DMH officials have acknowledged that they sought an ambulance company partner after St. Mary’s bought Decatur Ambulance Service, but also said they have seen a need for years to have more ambulances running in the city. Arrow filed its application with city officials in July.
“We’re disappointed in the results of the findings of the council,” said DMH spokeswoman Anne Davis after the vote.
In his remarks before the vote, Faber said many residents see the introduction of another ambulance service as a fight between the two hospitals.
“This dispute wounds the very soul of our community,” he said, “and our citizens do not want a fight between these most vital institutions of our town.”
The split vote reflected, in part, a differing view of the council’s role in the process to license ambulance companies. Gregory, Ray and Horn argued that the vote was unusual in that the council, a legislative body of elected officials, had to take on a “quasi-judicial” role dictated by city code.
“I did not want to put the city of Decatur in a position that would trigger legal action,” Gregory said. “This decision is predicated on three criteria outlined in the ordinance: Whether or not the public is at the time reasonably and adequately served, whether or not convenience or necessity required the proposed service, (and) whether or not the proposed service complies with (the code).”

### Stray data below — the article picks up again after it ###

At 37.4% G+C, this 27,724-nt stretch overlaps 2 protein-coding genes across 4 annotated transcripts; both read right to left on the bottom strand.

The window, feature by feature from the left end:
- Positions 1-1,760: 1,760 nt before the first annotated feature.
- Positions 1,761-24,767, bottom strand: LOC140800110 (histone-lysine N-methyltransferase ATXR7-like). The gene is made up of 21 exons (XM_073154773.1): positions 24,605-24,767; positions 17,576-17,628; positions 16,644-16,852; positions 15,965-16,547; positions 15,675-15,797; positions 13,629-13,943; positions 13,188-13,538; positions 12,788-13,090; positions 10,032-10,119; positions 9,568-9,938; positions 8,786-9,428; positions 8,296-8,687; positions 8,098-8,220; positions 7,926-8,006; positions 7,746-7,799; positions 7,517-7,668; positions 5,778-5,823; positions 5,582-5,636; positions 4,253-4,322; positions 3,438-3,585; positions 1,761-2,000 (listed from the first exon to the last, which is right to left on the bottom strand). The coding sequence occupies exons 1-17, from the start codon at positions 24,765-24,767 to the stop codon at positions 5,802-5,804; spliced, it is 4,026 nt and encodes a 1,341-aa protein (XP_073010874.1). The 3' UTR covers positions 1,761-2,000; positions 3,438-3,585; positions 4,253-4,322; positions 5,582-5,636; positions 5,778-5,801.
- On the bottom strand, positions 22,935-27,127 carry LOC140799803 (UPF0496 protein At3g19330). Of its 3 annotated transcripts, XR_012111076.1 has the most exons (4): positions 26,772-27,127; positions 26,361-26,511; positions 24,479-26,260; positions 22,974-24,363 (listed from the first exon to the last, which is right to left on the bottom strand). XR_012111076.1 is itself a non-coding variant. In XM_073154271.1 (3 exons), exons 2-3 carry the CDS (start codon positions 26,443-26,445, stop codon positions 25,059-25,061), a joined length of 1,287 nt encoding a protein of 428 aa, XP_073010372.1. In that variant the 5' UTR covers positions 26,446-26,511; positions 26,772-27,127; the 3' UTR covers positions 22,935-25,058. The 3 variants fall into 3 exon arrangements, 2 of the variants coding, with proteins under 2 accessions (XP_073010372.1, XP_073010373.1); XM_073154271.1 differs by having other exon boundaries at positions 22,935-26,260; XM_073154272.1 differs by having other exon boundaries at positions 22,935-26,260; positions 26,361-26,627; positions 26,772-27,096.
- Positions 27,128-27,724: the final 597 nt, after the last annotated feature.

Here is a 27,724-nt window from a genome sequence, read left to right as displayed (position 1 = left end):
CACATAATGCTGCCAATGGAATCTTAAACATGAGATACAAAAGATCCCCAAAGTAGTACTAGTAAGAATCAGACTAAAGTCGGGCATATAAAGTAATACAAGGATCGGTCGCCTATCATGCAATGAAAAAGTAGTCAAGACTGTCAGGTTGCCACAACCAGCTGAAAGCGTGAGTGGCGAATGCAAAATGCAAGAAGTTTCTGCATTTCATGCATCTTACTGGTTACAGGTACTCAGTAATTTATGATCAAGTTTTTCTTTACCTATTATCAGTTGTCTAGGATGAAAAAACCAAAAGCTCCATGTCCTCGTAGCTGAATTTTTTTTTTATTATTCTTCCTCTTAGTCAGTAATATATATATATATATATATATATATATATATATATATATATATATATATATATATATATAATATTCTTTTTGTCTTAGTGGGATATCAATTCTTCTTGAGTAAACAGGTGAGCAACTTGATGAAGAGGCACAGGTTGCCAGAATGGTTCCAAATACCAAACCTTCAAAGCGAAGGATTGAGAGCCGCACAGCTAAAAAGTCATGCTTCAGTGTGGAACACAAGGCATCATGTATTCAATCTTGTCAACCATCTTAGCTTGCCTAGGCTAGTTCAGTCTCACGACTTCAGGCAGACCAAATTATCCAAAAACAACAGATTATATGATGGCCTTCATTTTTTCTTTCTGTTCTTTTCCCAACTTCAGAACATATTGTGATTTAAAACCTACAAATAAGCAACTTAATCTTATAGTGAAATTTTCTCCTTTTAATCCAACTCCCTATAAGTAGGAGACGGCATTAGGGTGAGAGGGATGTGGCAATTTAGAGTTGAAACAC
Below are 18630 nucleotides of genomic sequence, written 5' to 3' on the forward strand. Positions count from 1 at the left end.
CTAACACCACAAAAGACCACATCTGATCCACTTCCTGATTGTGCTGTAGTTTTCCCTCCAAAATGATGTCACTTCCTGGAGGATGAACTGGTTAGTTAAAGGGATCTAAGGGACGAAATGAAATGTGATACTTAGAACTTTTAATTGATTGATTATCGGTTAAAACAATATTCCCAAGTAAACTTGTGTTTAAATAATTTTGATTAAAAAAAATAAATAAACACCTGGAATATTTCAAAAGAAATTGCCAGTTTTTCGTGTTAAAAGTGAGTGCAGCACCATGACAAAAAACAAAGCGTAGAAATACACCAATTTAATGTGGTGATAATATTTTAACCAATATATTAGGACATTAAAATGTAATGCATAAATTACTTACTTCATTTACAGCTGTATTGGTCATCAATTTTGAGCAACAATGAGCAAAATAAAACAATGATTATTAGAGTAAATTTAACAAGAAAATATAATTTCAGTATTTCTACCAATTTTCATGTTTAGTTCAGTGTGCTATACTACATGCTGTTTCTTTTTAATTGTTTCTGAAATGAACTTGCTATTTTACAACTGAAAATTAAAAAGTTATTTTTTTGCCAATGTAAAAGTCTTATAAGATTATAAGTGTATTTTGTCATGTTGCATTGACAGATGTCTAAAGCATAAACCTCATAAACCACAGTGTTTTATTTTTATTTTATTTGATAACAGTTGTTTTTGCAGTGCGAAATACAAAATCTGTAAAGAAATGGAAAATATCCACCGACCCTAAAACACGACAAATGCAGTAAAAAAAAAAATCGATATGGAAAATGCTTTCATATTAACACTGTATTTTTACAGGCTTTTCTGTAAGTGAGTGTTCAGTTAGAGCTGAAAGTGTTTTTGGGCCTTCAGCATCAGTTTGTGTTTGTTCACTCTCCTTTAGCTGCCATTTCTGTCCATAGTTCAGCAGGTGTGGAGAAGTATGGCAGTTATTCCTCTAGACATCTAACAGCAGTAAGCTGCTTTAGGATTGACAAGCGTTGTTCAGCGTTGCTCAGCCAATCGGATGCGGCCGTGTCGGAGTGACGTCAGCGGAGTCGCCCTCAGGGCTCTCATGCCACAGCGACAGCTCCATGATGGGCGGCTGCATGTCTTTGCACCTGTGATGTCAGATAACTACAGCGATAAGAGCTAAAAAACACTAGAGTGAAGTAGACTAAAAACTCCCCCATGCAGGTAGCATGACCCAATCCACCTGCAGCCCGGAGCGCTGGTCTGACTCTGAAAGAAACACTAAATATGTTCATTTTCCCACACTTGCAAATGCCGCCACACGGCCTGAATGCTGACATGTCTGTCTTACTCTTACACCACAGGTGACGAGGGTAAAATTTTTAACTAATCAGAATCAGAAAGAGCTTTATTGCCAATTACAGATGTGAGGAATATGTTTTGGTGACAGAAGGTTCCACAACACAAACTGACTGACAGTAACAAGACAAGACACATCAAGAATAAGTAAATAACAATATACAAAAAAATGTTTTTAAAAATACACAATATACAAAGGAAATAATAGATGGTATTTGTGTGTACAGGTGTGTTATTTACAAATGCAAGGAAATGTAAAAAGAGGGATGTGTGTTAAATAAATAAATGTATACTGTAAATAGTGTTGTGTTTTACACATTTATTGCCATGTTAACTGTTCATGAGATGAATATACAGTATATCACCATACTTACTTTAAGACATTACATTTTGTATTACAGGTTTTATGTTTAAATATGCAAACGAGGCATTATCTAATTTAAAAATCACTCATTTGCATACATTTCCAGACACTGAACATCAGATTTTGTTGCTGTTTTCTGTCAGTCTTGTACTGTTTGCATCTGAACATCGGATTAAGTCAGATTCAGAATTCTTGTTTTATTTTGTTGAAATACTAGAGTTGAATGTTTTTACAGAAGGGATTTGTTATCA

Faber eschewed that argument and based his decision in part on public opinion. “Our citizens do not want this fight between these two most vital institutions of our town,” he said. “The introduction of a second ambulance license presents a significant risk of disruption of service for dispatch and response of emergency service.”
Officials from St. Mary’s and Decatur Ambulance Service said they were pleased with the result and that they had plans to address some of the concerns with service.
“We actually signed a contract with the (Teamster’s Union) around staffing a sixth rig,” said Michelle Clatfelter, vice president of legal service of HSHS’ Central Illinois Division. “We are working with Crossing Healthcare to place another right at their site to continue to service the inner city.”